Beijing Restaurant Review: Turkish Feast

By Curtis Dunn, November 5, 2019

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The latest establishment to move into the trendy Xinyuan Xili complex in Liangmaqiao is Turkish Feast, a sister restaurant to the beloved Georgia’s Feast. It’s an excellent addition to the area that already features expat favorites boasting Japanese, Mexican and Peruvian cuisines. 

The place itself is enchanting: The entrance is bejeweled with mosaic lamps and the entire decor has a strong Turkish feel. A blend of traditional and ostensibly Top 40 Middle Eastern songs blare throughout the restaurant, but it’s hardly bothersome. Instead, it adds to the jovial atmosphere, bolstered by TVs playing travel shows about Turkey and a staff of wonderfully kind men who seem to treat all of their patrons as family. 


We start off with an assorted mezze platter (RMB98) and chose a classic hummus, their spicy mezze and, per one waiter’s recommendation, the yogurt eggplant mezze. All three would make any mezze lover happy, but we especially enjoy the hummus, a relatively difficult product to find here in the ‘Jing. Their spinach and feta pide (RMB78), flatbread made in their stone oven, is fine, although lacking in the feta department, and the chicken kebabs are served beautifully and taste even better, with a tangy side dish of yogurt that we end up dipping all of our food into. The highlight far and away is a Turkish-style lamb dish (RMB108) that nearly melts off the bone and is so well spiced and perfectly cooked that our mouths are still watering long after it’s gone.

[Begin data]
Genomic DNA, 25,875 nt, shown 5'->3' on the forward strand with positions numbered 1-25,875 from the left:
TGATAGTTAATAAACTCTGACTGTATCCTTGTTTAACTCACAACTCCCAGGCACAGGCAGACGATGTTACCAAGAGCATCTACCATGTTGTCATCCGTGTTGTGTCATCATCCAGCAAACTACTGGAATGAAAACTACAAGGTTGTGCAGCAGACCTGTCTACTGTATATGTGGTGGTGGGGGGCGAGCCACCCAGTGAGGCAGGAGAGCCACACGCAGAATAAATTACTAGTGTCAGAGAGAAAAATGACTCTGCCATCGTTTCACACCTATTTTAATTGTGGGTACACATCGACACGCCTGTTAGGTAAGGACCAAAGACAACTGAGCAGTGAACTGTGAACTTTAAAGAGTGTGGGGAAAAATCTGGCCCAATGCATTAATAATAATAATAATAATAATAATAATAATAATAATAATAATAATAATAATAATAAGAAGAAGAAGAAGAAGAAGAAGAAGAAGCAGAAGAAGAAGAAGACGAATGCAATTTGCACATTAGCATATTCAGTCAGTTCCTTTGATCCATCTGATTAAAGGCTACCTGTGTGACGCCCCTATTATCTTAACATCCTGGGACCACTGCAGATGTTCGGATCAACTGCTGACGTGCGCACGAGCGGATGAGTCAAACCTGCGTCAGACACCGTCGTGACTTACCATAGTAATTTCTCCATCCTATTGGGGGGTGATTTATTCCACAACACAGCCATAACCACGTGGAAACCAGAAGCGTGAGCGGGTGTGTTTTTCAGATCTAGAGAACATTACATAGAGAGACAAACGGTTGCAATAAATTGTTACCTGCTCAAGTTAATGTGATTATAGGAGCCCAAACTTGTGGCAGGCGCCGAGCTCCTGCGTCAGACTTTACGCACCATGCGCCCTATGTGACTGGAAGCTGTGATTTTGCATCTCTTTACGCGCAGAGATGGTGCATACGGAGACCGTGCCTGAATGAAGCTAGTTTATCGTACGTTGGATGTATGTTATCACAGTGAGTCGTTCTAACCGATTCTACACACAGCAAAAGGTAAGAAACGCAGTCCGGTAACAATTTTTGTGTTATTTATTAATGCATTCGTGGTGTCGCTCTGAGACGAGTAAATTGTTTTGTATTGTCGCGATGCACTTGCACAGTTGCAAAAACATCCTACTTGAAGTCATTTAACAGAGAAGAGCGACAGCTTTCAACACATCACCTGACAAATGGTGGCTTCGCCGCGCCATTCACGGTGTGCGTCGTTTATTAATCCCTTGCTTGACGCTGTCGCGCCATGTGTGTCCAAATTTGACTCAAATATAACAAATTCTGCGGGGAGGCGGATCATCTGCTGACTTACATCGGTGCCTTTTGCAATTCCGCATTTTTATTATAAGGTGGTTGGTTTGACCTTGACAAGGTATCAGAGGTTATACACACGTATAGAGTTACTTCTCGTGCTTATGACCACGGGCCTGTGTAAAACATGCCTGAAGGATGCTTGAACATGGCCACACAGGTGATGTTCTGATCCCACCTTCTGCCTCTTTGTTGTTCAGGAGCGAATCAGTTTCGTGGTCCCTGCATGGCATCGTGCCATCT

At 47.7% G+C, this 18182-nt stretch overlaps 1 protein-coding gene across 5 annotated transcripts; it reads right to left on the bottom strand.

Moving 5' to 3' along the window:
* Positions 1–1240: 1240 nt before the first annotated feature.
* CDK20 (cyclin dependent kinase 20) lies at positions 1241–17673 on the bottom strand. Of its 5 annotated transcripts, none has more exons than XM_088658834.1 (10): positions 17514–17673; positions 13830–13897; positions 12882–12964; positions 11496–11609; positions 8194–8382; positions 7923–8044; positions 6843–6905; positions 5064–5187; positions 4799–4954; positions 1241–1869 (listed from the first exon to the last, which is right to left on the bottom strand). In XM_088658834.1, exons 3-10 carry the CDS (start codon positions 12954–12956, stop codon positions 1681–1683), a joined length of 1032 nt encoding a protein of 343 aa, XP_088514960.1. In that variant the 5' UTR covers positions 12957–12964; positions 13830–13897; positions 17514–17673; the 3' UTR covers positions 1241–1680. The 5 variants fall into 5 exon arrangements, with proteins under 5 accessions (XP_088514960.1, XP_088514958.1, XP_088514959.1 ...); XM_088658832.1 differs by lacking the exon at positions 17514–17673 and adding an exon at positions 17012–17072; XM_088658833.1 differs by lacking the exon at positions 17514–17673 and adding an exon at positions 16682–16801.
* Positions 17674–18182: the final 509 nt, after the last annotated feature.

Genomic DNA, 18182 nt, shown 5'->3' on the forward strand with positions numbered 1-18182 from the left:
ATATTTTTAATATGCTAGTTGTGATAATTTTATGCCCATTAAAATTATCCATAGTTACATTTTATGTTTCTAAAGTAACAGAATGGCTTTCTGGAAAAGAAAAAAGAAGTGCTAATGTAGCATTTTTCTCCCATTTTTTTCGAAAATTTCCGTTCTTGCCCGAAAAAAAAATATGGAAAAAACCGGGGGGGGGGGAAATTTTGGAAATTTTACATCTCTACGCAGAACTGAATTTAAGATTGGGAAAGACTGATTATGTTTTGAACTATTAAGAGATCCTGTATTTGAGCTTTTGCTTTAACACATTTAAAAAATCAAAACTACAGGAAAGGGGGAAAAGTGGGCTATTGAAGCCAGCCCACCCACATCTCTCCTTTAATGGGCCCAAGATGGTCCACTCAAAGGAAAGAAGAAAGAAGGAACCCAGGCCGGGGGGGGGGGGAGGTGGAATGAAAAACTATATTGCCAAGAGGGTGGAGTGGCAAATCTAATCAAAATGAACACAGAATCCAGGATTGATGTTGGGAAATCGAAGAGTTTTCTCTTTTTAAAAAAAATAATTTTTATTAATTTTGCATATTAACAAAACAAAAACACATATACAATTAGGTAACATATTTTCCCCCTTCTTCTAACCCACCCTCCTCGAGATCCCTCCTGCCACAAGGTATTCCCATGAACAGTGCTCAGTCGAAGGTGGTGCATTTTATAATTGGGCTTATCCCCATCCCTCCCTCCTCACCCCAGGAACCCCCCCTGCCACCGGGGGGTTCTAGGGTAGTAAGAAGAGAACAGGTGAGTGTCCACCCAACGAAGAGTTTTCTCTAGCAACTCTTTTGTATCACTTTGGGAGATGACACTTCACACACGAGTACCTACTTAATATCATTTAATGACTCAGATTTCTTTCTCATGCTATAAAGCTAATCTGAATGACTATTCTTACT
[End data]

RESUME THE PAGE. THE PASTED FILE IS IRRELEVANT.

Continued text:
We sample some cocktails as well, with their signature Antalya (RMB78) and Passion Fruit Tequila (RMB68), highly recommended, along with their delicious Georgian Saperavi wine (RMB 78 per glass). They even have traditional Turkish raki to sip on (although we don’t necessarily encourage this one if you aren’t familiar with the national liquor). The majority of the desserts were sold out, which speaks for itself, though they did have one in stock – semolina (RMB58), a sweet and simple sponge cake. 

The prices edge toward unreasonable for the amount of food served (and beware: they charge you for extra bread, even when you are dropping nearly 100 kuai on mezze), but the food you get is fantastic. The atmosphere is unique and lovely, the food equally so, and with just enough kitsch to help it stand out in Beijing’s crowded culinary scene, Turkish Feast is a feast well worth it.

[Images via Curtis Dunn for That’s]

See a listing for Turkish Feast and read more Beijing Restaurant Reviews

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